Home Concepts Communication Technological Acceleration: The Crisis of Information, Reality and One’s Sense of Self

Technological Acceleration: The Crisis of Information, Reality and One’s Sense of Self

45 min read

Kevin Weitz, Psy.D. and William Bergquist, Ph.D.

[Note: the content of this essay has been included in a recently published book called The Crises of Expertise and Belief. This paperback book can be purchased by clicking on this link.]


The negative impact of Fake News, especially within the political, economic, and social environments is increasing, emphasizing the need to detect and identify these Fake News stories in near real-time. Furthermore, the latest trend of using Artificial Intelligence (AI) to create fake videos, known as “DeepFakes” or “FakeNews 2.0”, is a fast-growing phenomenon creating major concerns. AI technology enables, basically anyone, to create a fake video that shows a person or persons performing an action at an event that never occurred. Although DeepFakes are not as prevalent and widespread as Fake News articles, they are increasing in popularity and have a much greater effect on the general population. In addition, the sophistication behind the creation of DeepFake videos increases the difficulty of identifying and detecting them, making them a much more effective and destructive tool for perpetrators.
Counter Misinformation (DeepFake & Fake News) Solutions Market – 2020-2026 (reportlinker.com)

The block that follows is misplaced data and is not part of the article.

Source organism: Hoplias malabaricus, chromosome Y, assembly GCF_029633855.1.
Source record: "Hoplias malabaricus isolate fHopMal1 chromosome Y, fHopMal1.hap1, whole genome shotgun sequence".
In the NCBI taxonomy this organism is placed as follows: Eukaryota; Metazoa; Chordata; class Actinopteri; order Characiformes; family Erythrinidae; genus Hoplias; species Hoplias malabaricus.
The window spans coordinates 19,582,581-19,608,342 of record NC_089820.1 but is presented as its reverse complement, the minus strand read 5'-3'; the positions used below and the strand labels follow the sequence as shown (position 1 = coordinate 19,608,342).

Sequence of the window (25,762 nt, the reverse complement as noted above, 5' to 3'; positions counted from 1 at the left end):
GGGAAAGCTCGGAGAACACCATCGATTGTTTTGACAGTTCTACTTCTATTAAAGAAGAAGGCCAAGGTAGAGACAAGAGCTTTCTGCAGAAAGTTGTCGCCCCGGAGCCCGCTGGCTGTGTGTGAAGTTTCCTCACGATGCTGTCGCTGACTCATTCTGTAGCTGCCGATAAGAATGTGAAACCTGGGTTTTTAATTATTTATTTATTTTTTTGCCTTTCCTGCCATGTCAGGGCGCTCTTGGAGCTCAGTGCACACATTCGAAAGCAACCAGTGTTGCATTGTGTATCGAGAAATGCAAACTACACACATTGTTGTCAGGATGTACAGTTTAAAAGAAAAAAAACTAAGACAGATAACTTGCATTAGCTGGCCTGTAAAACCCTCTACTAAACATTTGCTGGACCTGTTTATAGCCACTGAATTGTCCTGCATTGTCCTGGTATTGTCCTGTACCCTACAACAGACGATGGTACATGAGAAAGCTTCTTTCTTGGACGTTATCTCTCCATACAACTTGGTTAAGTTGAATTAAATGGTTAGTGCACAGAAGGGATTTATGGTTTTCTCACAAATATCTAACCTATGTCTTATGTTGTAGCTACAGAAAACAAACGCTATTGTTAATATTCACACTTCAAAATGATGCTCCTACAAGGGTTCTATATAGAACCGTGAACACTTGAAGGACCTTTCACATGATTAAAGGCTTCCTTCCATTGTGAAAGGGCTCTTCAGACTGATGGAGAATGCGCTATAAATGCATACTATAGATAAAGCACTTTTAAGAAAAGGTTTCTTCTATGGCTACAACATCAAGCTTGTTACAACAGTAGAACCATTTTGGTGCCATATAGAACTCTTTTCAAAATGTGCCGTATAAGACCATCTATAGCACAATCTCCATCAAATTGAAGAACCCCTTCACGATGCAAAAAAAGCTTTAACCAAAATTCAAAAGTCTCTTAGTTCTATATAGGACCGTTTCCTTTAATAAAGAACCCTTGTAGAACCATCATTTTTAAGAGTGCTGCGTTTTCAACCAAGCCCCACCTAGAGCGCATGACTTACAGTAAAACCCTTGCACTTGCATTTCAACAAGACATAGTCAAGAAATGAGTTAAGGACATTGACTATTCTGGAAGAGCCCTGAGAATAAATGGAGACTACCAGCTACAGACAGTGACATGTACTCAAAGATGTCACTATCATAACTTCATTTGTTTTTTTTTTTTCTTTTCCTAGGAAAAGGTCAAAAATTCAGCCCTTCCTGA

Two main characteristics of deepfakes make it uniquely suited for perpetuating disinformation. First, like other forms of visual disinformation, deepfakes utilize the “realism heuristic” (Sundar, 2008) where social media users are more likely to trust images and audio (rather than text) as a more reliable depiction of the real world. As technology progresses, the manipulated reality could be more convincing, amplifying the consequences of disinformation. The second characteristic is the potential to delegitimize factual content, usually referred to as exploiting “the liar’s dividend” (Chesney and Citron, 2019: 1758). People, and especially politicians, can now plausibly deny the authenticity of factual content.
Navigating the maze: Deepfakes, cognitive ability, and social media news skepticism (researchgate.net)

The people who develop AI are increasingly having problems explaining how it works and determining why it has the outputs it has. Deep neural networks (DNN)—made up of layers and layers of processing systems trained on human-created data to mimic the neural networks of our brains—often seem to mirror not just human intelligence but also human inexplicability.
Scientists Increasingly Can’t Explain How AI Works (vice.com)

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